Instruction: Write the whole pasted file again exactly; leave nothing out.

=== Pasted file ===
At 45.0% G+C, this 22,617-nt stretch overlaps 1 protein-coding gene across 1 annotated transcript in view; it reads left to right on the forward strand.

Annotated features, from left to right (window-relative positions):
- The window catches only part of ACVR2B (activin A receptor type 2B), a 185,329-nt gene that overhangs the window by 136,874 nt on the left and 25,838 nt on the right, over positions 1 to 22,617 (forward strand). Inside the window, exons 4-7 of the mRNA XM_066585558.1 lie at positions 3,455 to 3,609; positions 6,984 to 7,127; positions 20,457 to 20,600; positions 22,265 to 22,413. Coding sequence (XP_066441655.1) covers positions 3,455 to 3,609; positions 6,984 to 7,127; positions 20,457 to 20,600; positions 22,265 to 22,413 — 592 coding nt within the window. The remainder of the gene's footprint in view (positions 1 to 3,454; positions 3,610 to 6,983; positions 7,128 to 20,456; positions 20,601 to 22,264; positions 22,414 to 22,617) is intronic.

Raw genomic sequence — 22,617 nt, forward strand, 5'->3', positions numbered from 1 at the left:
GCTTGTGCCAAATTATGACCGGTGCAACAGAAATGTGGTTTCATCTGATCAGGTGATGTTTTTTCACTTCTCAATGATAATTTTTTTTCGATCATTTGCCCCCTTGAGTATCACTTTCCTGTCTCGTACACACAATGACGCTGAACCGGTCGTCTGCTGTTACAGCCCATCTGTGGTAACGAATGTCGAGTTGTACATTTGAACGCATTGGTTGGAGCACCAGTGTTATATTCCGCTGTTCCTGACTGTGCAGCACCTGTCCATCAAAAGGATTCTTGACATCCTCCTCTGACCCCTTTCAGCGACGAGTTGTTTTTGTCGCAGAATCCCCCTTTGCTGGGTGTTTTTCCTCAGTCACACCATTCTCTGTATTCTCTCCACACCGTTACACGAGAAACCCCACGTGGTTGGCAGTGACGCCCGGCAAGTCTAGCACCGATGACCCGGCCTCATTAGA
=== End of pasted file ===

At 45.0% G+C, this 22,617-nt stretch overlaps 1 protein-coding gene across 1 annotated transcript in view; it reads left to right on the forward strand.

Annotated features, from left to right (window-relative positions):
- The window catches only part of ACVR2B (activin A receptor type 2B), a 185,329-nt gene that overhangs the window by 136,874 nt on the left and 25,838 nt on the right, over positions 1 to 22,617 (forward strand). Inside the window, exons 4-7 of the mRNA XM_066585558.1 lie at positions 3,455 to 3,609; positions 6,984 to 7,127; positions 20,457 to 20,600; positions 22,265 to 22,413. Coding sequence (XP_066441655.1) covers positions 3,455 to 3,609; positions 6,984 to 7,127; positions 20,457 to 20,600; positions 22,265 to 22,413 — 592 coding nt within the window. The remainder of the gene's footprint in view (positions 1 to 3,454; positions 3,610 to 6,983; positions 7,128 to 20,456; positions 20,601 to 22,264; positions 22,414 to 22,617) is intronic.

Raw genomic sequence — 22,617 nt, forward strand, 5'->3', positions numbered from 1 at the left:
GCTTGTGCCAAATTATGACCGGTGCAACAGAAATGTGGTTTCATCTGATCAGGTGATGTTTTTTCACTTCTCAATGATAATTTTTTTTCGATCATTTGCCCCCTTGAGTATCACTTTCCTGTCTCGTACACACAATGACGCTGAACCGGTCGTCTGCTGTTACAGCCCATCTGTGGTAACGAATGTCGAGTTGTACATTTGAACGCATTGGTTGGAGCACCAGTGTTATATTCCGCTGTTCCTGACTGTGCAGCACCTGTCCATCAAAAGGATTCTTGACATCCTCCTCTGACCCCTTTCAGCGACGAGTTGTTTTTGTCGCAGAATCCCCCTTTGCTGGGTGTTTTTCCTCAGTCACACCATTCTCTGTATTCTCTCCACACCGTTACACGAGAAACCCCACGTGGTTGGCAGTGACGCCCGGCAAGTCTAGCACCGATGACCCGGCCTCATTAGA